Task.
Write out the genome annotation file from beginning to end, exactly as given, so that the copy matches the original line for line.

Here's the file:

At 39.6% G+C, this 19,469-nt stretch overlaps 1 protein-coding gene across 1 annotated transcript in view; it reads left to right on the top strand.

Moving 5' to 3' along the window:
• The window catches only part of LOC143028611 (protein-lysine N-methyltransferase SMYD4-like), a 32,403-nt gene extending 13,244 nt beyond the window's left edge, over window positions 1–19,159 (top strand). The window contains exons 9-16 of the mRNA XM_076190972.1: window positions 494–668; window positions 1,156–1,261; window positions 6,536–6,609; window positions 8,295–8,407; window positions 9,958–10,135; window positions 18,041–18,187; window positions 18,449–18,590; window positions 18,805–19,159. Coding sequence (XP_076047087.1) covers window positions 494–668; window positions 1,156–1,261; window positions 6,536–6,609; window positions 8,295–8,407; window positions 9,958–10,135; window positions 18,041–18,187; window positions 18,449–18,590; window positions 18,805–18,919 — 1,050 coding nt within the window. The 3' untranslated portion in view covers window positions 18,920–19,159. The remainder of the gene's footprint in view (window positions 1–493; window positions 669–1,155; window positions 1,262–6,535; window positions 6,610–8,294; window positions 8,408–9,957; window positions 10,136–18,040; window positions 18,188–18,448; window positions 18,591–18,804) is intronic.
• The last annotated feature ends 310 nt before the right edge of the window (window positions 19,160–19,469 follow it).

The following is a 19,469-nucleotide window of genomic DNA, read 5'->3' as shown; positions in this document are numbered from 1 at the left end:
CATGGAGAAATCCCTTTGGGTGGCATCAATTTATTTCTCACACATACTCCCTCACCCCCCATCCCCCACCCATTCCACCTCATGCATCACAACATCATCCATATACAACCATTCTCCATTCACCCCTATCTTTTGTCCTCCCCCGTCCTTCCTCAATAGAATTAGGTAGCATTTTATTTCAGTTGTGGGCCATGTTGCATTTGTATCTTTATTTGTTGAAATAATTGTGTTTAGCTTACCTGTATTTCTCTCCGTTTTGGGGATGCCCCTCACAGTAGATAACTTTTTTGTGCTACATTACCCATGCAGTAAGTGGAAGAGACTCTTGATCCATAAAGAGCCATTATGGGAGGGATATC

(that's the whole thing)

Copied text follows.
At 39.6% G+C, this 19,469-nt stretch overlaps 1 protein-coding gene across 1 annotated transcript in view; it reads left to right on the top strand.

Moving 5' to 3' along the window:
• The window catches only part of LOC143028611 (protein-lysine N-methyltransferase SMYD4-like), a 32,403-nt gene extending 13,244 nt beyond the window's left edge, over window positions 1–19,159 (top strand). The window contains exons 9-16 of the mRNA XM_076190972.1: window positions 494–668; window positions 1,156–1,261; window positions 6,536–6,609; window positions 8,295–8,407; window positions 9,958–10,135; window positions 18,041–18,187; window positions 18,449–18,590; window positions 18,805–19,159. Coding sequence (XP_076047087.1) covers window positions 494–668; window positions 1,156–1,261; window positions 6,536–6,609; window positions 8,295–8,407; window positions 9,958–10,135; window positions 18,041–18,187; window positions 18,449–18,590; window positions 18,805–18,919 — 1,050 coding nt within the window. The 3' untranslated portion in view covers window positions 18,920–19,159. The remainder of the gene's footprint in view (window positions 1–493; window positions 669–1,155; window positions 1,262–6,535; window positions 6,610–8,294; window positions 8,408–9,957; window positions 10,136–18,040; window positions 18,188–18,448; window positions 18,591–18,804) is intronic.
• The last annotated feature ends 310 nt before the right edge of the window (window positions 19,160–19,469 follow it).

The following is a 19,469-nucleotide window of genomic DNA, read 5'->3' as shown; positions in this document are numbered from 1 at the left end:
CATGGAGAAATCCCTTTGGGTGGCATCAATTTATTTCTCACACATACTCCCTCACCCCCCATCCCCCACCCATTCCACCTCATGCATCACAACATCATCCATATACAACCATTCTCCATTCACCCCTATCTTTTGTCCTCCCCCGTCCTTCCTCAATAGAATTAGGTAGCATTTTATTTCAGTTGTGGGCCATGTTGCATTTGTATCTTTATTTGTTGAAATAATTGTGTTTAGCTTACCTGTATTTCTCTCCGTTTTGGGGATGCCCCTCACAGTAGATAACTTTTTTGTGCTACATTACCCATGCAGTAAGTGGAAGAGACTCTTGATCCATAAAGAGCCATTATGGGAGGGATATC